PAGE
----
LONDON—PayPal has canceled the account of Tommy Robinson, the controversial British activist and critic of Islam, freezing his funds for six months.
Robinson posted on Facebook a notice from PayPal saying his account had been shut down for violating its policies.
PayPal has said it cannot comment on individual customers, but said that it regularly reviews accounts and shuts down those which violate its policies.
“We do not allow PayPal services to be used to promote hate, violence, or other forms of intolerance that is discriminatory,” said a spokesperson in statement.
In September, PayPal confirmed it had blocked InfoWars sites because they violated their inclusion policies. InfoWars founder Alex Jones is suing, claiming bias against conservative views.
Robinson, whose real name is Stephen Yaxley-Lennon, is a long-standing street activist who has railed against Islamic extremism and influence in British communities. He is frequently labeled “far-right” and “Islamophobic” by critics and the media.
Jailed, Judgment Overturned
Robinson rejects the “far-right” label, and says he is not racist. He says he has nothing against individual Muslims, but reserves the right to criticize the doctrines of Islam and to highlight where he thinks its interpretation—such as sharia—is at odds with Western values.
Robinson became an international figure earlier this year when he was jailed for allegedly breaching a court order as he reported on a grooming trial. The judgment was quashed on appeal, Robinson was freed, and the case referred to the attorney general.
Robinson has also been banned from Twitter and claims PayPal’s decision is part of a broader attempt to shut him down.
“It is simply fascism. I have a different political opinion. I report news and facts and stories that the media don’t want to cover,” Robinson said in a video posted to Facebook, where he has over 1 million followers.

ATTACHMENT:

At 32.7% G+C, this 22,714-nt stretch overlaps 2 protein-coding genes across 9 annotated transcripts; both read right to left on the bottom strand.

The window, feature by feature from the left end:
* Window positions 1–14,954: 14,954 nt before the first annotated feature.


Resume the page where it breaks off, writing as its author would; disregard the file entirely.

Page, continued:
He said that the Big Tech companies are “conspiring together, in order to silence and control what you hear.”
“They don’t want you hearing, you knowing the truth, the facts, the alternative story. They want to tell you who I am, what I am about, what my views are, rather than having you be able to listen to me yourself.”
Robinson said that PayPal had given him no specific reason for the ban.
PayPal said in its statement, “We do not take decisions like these lightly, and we work hard to be rigorous and fair-minded when reviewing PayPal accounts.
“Striking the necessary balance between upholding free expression and open dialogue and protecting principles of tolerance, diversity, and respect for all people is a challenge that many companies are grappling with today.”
Hotbed of Islamic Extremism
At the age of 21, Robinson became a street activist in his hometown of Luton, which was later identified as a hot spot for Islamic extremism with links to terror attacks, including the London bombing on July 7, 2005.
He says that he was vilified for sounding the alarm on issues that later turned out to be true problems—such as the existence of predominantly Muslim grooming gangs and extremist preachers.
Robinson founded the English Defence League (EDL) in 2009, which attracted members with extreme far-right views. He left the group after four years. He later joined Pegida UK, an anti-Islam organization.
Robinson claimed that billionaire George Soros was one element behind the PayPal shutdown.
Pressure group SumOfUs, funded by a Soros-founded organization with a $4 million annual purse, has been lobbying PayPal since July to ban Robinson, getting 64,000 signatures in an online petition.
Tom Barns, Campaigns Manager at SumOfUs said in a statement, “Other payment processors should take note—they can’t hide behind a veneer of neutrality while quietly acting as corporate sponsors for fascists like Tommy Robinson.”
Many social media users criticized PayPal’s decision. Within 24 hours, an unrelated PayPal Facebook post had been hijacked by over 1,500 critical comments, most saying that they were canceling PayPal accounts.
One person wrote on Twitter, “I’m no Tommy Robinson fan, but it’s strange how you can buy certain offensive/dangerous things online and PayPal will happily do the transaction—weapons, hate speech books, Hezbollah flags, you name it.”